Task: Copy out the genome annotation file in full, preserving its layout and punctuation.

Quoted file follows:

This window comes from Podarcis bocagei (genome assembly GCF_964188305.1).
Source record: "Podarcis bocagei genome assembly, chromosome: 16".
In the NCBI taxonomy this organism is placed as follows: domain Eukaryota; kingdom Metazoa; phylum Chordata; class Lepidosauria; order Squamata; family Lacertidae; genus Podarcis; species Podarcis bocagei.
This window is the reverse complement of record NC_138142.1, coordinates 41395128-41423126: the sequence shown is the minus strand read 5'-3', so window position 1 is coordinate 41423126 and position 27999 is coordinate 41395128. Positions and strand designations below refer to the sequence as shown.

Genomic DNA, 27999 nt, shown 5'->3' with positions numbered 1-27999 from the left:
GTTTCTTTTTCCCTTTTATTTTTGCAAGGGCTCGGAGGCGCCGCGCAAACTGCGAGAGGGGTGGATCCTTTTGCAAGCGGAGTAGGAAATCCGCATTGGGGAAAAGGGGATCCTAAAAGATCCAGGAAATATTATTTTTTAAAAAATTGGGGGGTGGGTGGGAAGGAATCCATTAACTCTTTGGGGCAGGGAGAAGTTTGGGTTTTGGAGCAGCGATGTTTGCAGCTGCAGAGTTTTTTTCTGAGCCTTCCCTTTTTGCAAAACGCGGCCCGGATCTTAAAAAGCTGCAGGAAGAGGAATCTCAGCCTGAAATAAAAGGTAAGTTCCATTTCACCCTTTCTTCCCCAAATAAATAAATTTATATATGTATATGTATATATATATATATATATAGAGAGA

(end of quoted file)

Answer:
This window comes from Podarcis bocagei (genome assembly GCF_964188305.1).
Source record: "Podarcis bocagei genome assembly, chromosome: 16".
In the NCBI taxonomy this organism is placed as follows: domain Eukaryota; kingdom Metazoa; phylum Chordata; class Lepidosauria; order Squamata; family Lacertidae; genus Podarcis; species Podarcis bocagei.
This window is the reverse complement of record NC_138142.1, coordinates 41395128-41423126: the sequence shown is the minus strand read 5'-3', so window position 1 is coordinate 41423126 and position 27999 is coordinate 41395128. Positions and strand designations below refer to the sequence as shown.

Genomic DNA, 27999 nt, shown 5'->3' with positions numbered 1-27999 from the left:
GTTTCTTTTTCCCTTTTATTTTTGCAAGGGCTCGGAGGCGCCGCGCAAACTGCGAGAGGGGTGGATCCTTTTGCAAGCGGAGTAGGAAATCCGCATTGGGGAAAAGGGGATCCTAAAAGATCCAGGAAATATTATTTTTTAAAAAATTGGGGGGTGGGTGGGAAGGAATCCATTAACTCTTTGGGGCAGGGAGAAGTTTGGGTTTTGGAGCAGCGATGTTTGCAGCTGCAGAGTTTTTTTCTGAGCCTTCCCTTTTTGCAAAACGCGGCCCGGATCTTAAAAAGCTGCAGGAAGAGGAATCTCAGCCTGAAATAAAAGGTAAGTTCCATTTCACCCTTTCTTCCCCAAATAAATAAATTTATATATGTATATGTATATATATATATATATATAGAGAGA